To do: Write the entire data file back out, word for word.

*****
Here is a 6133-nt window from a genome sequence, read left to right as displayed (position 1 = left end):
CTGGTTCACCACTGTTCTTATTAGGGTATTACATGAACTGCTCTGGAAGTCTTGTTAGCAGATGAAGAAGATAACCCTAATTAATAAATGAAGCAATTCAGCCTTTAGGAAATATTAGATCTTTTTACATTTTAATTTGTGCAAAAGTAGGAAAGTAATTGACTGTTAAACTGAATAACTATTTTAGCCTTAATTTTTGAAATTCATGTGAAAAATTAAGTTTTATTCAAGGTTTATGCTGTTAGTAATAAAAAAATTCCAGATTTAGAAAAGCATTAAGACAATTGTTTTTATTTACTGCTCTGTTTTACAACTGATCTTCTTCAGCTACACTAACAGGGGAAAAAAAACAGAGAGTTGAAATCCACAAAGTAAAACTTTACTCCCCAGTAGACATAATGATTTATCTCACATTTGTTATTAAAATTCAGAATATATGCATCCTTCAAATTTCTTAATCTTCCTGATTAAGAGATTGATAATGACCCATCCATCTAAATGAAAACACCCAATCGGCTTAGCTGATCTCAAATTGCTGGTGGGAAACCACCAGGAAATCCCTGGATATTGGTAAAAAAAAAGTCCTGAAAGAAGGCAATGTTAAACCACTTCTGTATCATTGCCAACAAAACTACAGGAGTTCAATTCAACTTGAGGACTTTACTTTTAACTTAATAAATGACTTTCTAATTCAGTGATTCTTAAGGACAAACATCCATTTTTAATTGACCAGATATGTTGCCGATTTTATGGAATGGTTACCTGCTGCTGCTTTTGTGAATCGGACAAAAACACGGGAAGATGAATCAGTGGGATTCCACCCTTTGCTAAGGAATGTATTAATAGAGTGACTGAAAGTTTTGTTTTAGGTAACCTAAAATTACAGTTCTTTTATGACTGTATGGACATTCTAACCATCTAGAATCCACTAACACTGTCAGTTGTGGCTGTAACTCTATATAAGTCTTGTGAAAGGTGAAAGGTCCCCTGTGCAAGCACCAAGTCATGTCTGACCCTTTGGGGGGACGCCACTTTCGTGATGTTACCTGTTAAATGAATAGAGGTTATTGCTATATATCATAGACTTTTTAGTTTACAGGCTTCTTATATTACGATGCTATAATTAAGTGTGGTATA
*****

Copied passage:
Here is a 6133-nt window from a genome sequence, read left to right as displayed (position 1 = left end):
CTGGTTCACCACTGTTCTTATTAGGGTATTACATGAACTGCTCTGGAAGTCTTGTTAGCAGATGAAGAAGATAACCCTAATTAATAAATGAAGCAATTCAGCCTTTAGGAAATATTAGATCTTTTTACATTTTAATTTGTGCAAAAGTAGGAAAGTAATTGACTGTTAAACTGAATAACTATTTTAGCCTTAATTTTTGAAATTCATGTGAAAAATTAAGTTTTATTCAAGGTTTATGCTGTTAGTAATAAAAAAATTCCAGATTTAGAAAAGCATTAAGACAATTGTTTTTATTTACTGCTCTGTTTTACAACTGATCTTCTTCAGCTACACTAACAGGGGAAAAAAAACAGAGAGTTGAAATCCACAAAGTAAAACTTTACTCCCCAGTAGACATAATGATTTATCTCACATTTGTTATTAAAATTCAGAATATATGCATCCTTCAAATTTCTTAATCTTCCTGATTAAGAGATTGATAATGACCCATCCATCTAAATGAAAACACCCAATCGGCTTAGCTGATCTCAAATTGCTGGTGGGAAACCACCAGGAAATCCCTGGATATTGGTAAAAAAAAAGTCCTGAAAGAAGGCAATGTTAAACCACTTCTGTATCATTGCCAACAAAACTACAGGAGTTCAATTCAACTTGAGGACTTTACTTTTAACTTAATAAATGACTTTCTAATTCAGTGATTCTTAAGGACAAACATCCATTTTTAATTGACCAGATATGTTGCCGATTTTATGGAATGGTTACCTGCTGCTGCTTTTGTGAATCGGACAAAAACACGGGAAGATGAATCAGTGGGATTCCACCCTTTGCTAAGGAATGTATTAATAGAGTGACTGAAAGTTTTGTTTTAGGTAACCTAAAATTACAGTTCTTTTATGACTGTATGGACATTCTAACCATCTAGAATCCACTAACACTGTCAGTTGTGGCTGTAACTCTATATAAGTCTTGTGAAAGGTGAAAGGTCCCCTGTGCAAGCACCAAGTCATGTCTGACCCTTTGGGGGGACGCCACTTTCGTGATGTTACCTGTTAAATGAATAGAGGTTATTGCTATATATCATAGACTTTTTAGTTTACAGGCTTCTTATATTACGATGCTATAATTAAGTGTGGTATA